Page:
There’s something to be said for not messing around with something that works. When corporate technology expert Andy Ziegele told Profit Magazine in 2009 that companies should stick to “vanilla” implementations of their enterprise resource planning (ERP) systems as much as possible, it was at the tail end of a string of high-profile and costly ERP implementation disasters spanning the past decade. Companies, Ziegele argued, are not as different as they think, and often their desire for customization is driven more by politics than by a business process so unique that an off-the-shelf ERP can’t handle it.
Ziegele’s advice is good—to a point. It’s true that attempting to alter your company’s ERP system with custom code can lead to serious complications. Among them: what do you do when a major update to the ERP is rolled out? You will either have to update your custom code (hoping that the people who created it are still around) or remain on the pre-update version of the ERP, risking virus and malware attacks while losing out on potentially invaluable new features. Perhaps just as significant, as this article from Inside ERP points out, custom coding adds time and expense to any ERP project. In fact, it’s cited as the single most frequent cause of cost overruns and missed deadlines in ERP upgrades.
If Not Custom Coding, Then What?
For better or for worse, a lot has changed in the few years since Ziegele made his comments. Many areas currently handled by core ERP are changing. This article focuses particularly on the area of Revenue Management, but these principles could be applied to any of the other core functions of ERP systems. First, in the new “subscription economy” many companies have discovered that their off-the-shelf ERP systems just can’t handle the revenue management complications brought on by multiple-element arrangements, value pricing, and the need to establish and maintain fair value. To make things even more difficult, new guidelines coming down the pipeline as a joint effort of the US Financial Accounting Standards Board (FASB) and the International Accounting Standards Board (IASB) are expected to include a host of additional provisions governing how and when companies with complex billing arrangements and subscription models can recognize revenue.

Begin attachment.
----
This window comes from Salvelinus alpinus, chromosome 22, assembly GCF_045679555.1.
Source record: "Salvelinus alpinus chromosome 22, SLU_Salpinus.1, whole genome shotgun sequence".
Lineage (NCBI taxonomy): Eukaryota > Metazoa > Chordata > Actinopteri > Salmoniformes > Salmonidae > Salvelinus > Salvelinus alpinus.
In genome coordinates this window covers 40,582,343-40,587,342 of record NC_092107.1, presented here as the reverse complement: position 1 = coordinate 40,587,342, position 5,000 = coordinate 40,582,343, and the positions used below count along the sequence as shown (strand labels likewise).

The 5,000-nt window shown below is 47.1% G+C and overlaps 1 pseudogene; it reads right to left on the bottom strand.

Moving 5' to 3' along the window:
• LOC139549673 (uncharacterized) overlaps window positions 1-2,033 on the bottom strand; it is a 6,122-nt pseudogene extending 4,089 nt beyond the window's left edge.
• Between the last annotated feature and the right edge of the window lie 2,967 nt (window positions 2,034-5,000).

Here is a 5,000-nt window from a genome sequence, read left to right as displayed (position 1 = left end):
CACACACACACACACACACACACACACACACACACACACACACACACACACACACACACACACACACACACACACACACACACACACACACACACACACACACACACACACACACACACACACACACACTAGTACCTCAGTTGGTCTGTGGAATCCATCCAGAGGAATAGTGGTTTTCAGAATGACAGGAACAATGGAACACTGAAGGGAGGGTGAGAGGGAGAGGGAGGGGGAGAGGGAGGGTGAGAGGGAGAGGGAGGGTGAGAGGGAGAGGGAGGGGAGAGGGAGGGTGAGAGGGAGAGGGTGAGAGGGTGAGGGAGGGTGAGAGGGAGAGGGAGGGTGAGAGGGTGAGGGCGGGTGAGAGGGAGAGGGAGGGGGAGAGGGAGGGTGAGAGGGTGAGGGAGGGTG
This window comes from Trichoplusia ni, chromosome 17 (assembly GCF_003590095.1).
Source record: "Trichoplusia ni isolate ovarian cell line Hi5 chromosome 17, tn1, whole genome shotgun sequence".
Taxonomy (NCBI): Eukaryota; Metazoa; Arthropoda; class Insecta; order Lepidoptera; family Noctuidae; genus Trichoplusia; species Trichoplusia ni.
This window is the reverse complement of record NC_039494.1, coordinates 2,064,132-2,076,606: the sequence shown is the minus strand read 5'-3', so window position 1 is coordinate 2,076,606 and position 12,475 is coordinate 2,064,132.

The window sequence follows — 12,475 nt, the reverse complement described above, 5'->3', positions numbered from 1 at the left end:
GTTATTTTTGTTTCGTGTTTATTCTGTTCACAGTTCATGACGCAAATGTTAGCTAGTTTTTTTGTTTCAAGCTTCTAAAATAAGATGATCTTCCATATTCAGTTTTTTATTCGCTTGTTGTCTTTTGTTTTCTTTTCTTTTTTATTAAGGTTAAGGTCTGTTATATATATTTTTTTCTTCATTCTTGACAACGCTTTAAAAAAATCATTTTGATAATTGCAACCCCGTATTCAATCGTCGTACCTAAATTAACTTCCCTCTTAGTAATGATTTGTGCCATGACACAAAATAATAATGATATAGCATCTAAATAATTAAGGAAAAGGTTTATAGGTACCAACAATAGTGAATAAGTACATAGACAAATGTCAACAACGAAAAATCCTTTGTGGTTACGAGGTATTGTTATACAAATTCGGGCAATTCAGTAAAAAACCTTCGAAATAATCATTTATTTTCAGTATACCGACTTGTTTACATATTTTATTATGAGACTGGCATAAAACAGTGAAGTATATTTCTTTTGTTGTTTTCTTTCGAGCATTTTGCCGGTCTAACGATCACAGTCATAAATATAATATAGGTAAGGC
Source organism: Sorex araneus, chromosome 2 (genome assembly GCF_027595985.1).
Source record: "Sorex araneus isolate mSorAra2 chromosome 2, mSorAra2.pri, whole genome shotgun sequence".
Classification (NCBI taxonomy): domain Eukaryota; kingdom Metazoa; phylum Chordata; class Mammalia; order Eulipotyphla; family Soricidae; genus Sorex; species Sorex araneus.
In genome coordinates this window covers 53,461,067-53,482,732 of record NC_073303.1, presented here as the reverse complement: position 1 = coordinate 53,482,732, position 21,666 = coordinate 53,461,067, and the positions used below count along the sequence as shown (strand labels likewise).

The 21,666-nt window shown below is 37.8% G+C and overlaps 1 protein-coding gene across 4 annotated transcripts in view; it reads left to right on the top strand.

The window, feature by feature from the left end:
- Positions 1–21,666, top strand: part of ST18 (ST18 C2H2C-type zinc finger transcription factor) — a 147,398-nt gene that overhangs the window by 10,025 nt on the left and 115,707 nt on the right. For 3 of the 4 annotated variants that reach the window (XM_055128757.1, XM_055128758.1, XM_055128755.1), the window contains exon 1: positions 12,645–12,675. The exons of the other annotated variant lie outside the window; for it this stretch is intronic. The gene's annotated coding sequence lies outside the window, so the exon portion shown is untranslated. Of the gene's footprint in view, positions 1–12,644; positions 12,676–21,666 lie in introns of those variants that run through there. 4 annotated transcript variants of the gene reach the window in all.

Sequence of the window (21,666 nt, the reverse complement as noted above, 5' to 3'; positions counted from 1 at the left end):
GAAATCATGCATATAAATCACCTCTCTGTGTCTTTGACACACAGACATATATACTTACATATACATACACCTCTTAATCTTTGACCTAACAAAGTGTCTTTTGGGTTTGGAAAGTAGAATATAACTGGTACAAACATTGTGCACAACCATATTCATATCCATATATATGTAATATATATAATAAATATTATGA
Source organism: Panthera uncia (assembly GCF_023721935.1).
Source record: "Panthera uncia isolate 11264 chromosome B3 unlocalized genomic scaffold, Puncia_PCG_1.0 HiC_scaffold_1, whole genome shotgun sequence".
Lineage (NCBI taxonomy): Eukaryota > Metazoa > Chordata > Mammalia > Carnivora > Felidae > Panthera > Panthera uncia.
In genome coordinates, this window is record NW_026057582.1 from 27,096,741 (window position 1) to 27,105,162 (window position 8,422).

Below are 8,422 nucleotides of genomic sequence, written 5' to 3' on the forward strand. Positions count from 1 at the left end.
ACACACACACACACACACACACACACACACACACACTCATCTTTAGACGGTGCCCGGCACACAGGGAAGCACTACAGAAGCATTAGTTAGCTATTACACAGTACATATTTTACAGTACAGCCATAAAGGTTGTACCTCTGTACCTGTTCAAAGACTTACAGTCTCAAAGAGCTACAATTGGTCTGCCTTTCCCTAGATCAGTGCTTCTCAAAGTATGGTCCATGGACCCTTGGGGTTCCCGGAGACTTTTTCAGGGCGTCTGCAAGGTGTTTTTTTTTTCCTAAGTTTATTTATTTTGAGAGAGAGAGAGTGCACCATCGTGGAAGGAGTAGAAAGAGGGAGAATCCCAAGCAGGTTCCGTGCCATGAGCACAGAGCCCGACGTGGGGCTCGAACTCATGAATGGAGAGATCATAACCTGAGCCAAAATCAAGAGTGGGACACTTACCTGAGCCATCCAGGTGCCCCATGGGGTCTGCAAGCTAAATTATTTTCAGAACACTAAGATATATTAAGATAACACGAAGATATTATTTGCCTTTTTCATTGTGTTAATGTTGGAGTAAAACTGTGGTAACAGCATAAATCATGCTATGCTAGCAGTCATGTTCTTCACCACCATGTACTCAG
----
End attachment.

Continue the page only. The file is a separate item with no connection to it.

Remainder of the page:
If custom coding isn’t the answer (and we’ve already established that spreadsheets aren’t), does that mean it’s time to throw away your trusty ERP and shop around for a new solution? The very prospect probably strikes fear into your heart. If your company is like most, your ERP is probably tied so tightly into all aspects of your business—customer relationship management, human resources, supply chain management, and project management—that attempting to remove it could trigger a chain reaction of setbacks and delays across your entire enterprise as you scramble to implement the new system and train employees on its use.
When we talk about ERP augmentation, we don’t mean supplementing your system through custom coding, spreadsheets, or any of the other cobbled-together solutions companies often use to deal with their revenue management nightmares. For our purposes here, ERP augmentation is the practice of using an ERP plugin module supplied by a vendor that specializes in revenue management or other critical business areas. Whether you’re running Oracle, SAP, Dynamics, or any of the host of other ERP systems available on the market today, it is likely you will have both the need and the option to augment these systems to fill gaps in functionality that would otherwise lead to manual efforts or expensive customizations.
There are many advantages to using a vendor-supplied solution over custom coding or spreadsheets. The biggest: a vendor who focuses on delivering one particular kind of product not only offers expertise and experience but is more likely to have worked out the kinks in their solution. This leaves you with an upgrade that has already been tested and proven, and—another major advantage—one you won’t have to worry about adapting for new regulations and ERP updates. That responsibility will rest squarely on the shoulders of your vendor.
It’s not a good idea to over-customize your ERP, but when your ERP isn’t meeting your needs, neither should you throw the baby out with the bathwater, so to speak. For a complete guide to augmenting an ERP system to deal with the revenue recognition challenges of the modern era, download the guide here.